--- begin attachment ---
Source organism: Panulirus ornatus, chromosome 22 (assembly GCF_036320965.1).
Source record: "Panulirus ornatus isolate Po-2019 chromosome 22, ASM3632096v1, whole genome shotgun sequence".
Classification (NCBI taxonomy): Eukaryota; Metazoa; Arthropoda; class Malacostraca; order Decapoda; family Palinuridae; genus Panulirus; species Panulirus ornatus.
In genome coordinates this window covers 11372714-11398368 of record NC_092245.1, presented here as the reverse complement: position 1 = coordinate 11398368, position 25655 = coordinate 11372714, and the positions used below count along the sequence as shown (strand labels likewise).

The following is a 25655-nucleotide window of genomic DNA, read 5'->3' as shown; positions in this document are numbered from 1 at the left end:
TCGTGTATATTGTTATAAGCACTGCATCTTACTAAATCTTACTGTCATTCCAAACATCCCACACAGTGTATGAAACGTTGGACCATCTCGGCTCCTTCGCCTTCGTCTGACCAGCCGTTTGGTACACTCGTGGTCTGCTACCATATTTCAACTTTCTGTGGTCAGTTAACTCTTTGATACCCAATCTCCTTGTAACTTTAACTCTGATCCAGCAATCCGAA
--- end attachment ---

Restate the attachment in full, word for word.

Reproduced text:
Source organism: Panulirus ornatus, chromosome 22 (assembly GCF_036320965.1).
Source record: "Panulirus ornatus isolate Po-2019 chromosome 22, ASM3632096v1, whole genome shotgun sequence".
Classification (NCBI taxonomy): Eukaryota; Metazoa; Arthropoda; class Malacostraca; order Decapoda; family Palinuridae; genus Panulirus; species Panulirus ornatus.
In genome coordinates this window covers 11372714-11398368 of record NC_092245.1, presented here as the reverse complement: position 1 = coordinate 11398368, position 25655 = coordinate 11372714, and the positions used below count along the sequence as shown (strand labels likewise).

The following is a 25655-nucleotide window of genomic DNA, read 5'->3' as shown; positions in this document are numbered from 1 at the left end:
TCGTGTATATTGTTATAAGCACTGCATCTTACTAAATCTTACTGTCATTCCAAACATCCCACACAGTGTATGAAACGTTGGACCATCTCGGCTCCTTCGCCTTCGTCTGACCAGCCGTTTGGTACACTCGTGGTCTGCTACCATATTTCAACTTTCTGTGGTCAGTTAACTCTTTGATACCCAATCTCCTTGTAACTTTAACTCTGATCCAGCAATCCGAA